• OCservant_Leader

      What happened to the MHSA money?? That is the Billion dollar question!

      • David Zenger

        MHSA is not to spend (except on the rare feel-good project that doesn’t do any good). It is to hoard while paying for the salaries and benfits of the OC Health Care Agency, Behavioral Services Department.

  • LFOldTimer

    Don’t the Santa Ana cops wear body cameras?

    If not, why not? That would clear up any questions of what happened.

    If there is a video release it to the public and let us be the judge.

    If we had a transparent government that’s the way it would work.

    But we don’t – so it they will hide it.

    • David Zenger

      No doubt he was reaching for his “waistband.”

      • LFOldTimer

        Beware of any man making a “furtive movement” off camera.

  • Mr. Wrestling III

    How is it against the law to ride a bike?

    • David Zenger

      10 will get you 5 the DA discovers the bike rider was reaching for his “waistband.”

      • OCservant_Leader

        Perhaps he was also preaching the “Good Word” and looked “intensely” at a potential weapon ?

        No wonder he had to be shot.

        • David Zenger

          Yes. Well, handcuffed at least.

  • Antonio Montana

    I’m curious to know what the solution is to this homeless crisis in Santa Ana. You complain about the police enforcing the laws of the state of California and City of Santa Ana. You say that the government created the mess by failing to provide storage areas, showers and restrooms; yet fail to hold those living in the civic center accountable. Where do you propose the government divert monies from to fund these proposed storage areas, showers and restrooms? Should they be taken from school and parks (children)? Should they be taken from public safety in a city that already went with the much slower services of OCFA to save a few bucks and is 100 cops short of where they should be? Perhaps as a member of the ACLU, you and your organization are willing to reach into your deep pockets and fund these proposed facilities you have dreamed up. Have you ever walked through the Santa Ana civic center during a busy court day? How about at night? I’m sure you will have a much different opinion if you had to do so as a juror in the morning or citizen trying to walk to work at night. And in no way am I saying everyone in the civic center is a criminal; but many of them are there because they choose not to work and would rather be in an area where drugs are readily accessible and there are no responsibilities as a productive citizen. Maybe you should ask your fellow journalist from UCI Irvine who attempted to interview homeless people in the civic center and was beaten and robbed by those same people he was trying to be a voice for. Have you ever been in a fight with a person who is trying to take a weapon they can kill you with? Do you think if you were that officer you wouldn’t want your partner to defend your life and shoot the person trying to take your gun? Do you really think any officer in America wants to be involved in a shooting in front of hundreds of people with cameras who have no idea what their job entails…in broad daylight? The ACLU makes millions of dollars every year sitting at desks and defending people or challenging agencies they have zero knowledge about. I don’t believe anyone deserves to die for being homeless; but if you choose to fight the police and try to take their gun, you absolutely deserve to be shot. You offer only judgement without any knowledge of facts. How about maybe offering a solution…a real solution.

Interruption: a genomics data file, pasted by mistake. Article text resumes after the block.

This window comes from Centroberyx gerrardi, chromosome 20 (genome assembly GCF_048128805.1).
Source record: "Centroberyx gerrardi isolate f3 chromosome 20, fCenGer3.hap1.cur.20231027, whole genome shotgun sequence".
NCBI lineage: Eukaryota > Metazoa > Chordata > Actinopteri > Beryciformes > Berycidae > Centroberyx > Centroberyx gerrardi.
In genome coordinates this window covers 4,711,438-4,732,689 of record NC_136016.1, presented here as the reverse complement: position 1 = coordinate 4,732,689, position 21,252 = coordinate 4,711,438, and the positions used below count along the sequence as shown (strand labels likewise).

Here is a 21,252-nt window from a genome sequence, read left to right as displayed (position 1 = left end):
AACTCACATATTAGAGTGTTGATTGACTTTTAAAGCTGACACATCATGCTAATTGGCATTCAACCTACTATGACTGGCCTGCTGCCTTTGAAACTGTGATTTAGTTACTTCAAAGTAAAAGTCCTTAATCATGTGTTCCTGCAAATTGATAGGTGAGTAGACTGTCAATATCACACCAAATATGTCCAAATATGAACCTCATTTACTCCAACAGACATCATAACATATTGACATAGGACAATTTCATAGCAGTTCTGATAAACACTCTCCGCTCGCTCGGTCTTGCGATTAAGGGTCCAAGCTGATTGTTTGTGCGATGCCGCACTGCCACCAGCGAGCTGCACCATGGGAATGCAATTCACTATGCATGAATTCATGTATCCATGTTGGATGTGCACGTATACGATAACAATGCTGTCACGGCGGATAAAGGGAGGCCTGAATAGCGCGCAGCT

• OC curly gurl

      Bravo Mr. Montana! You are so right! The ACLU weighs in on something they know nothing about and make inflammatory, sweeping, and inaccurate generalizations such as there is an ‘… ongoing campaign to criminalize homelessness in Orange County’ and that Santa Ana has an ‘…aggressive law enforcement approach to homelessness’. NOTHING could be further from the truth! As a Civic Center worker and a witness to the events that occur there daily I challenge the ACLU to provide a fact – any fact – that supports your baseless accusations. Every day I see SAPD officers interact with mentally ill and drugged-up homeless people. They treat them with dignity and they are not aggressive toward them. In fact, the homeless call SAPD when they are victimized by other homeless people! Has the ACLU ever thought about that? Has it occurred to you that the dangerous situation isn’t that the police are there but that a lack of order exists because of the homeless people whose undisciplined lifestyles have been allowed to run rampant because of organizations like the ACLU? And as for the officers hassling Mr. Swihart for ‘riding his bicycle in the Civic Center plaza …’ that isn’t true. There are homeless people constantly riding bikes in and around the plaza and they usually aren’t stopped by the officers who are on the scene. I would venture to say that there may have been another reason that the attention was focused on Swihart that day. Perhaps one of the other homeless people had been victimized by him, or maybe he was wanted for previous crimes he had committed. I witnessed the events of that day and I can tell you that SAPD DID employ ‘de-escalation tactics’ before shots were fired. It was Swihart himself who escalated the situation. Maybe he learned that from the ACLU ‘activists’…..

      • David Zenger

        He was reaching for his “waistband.”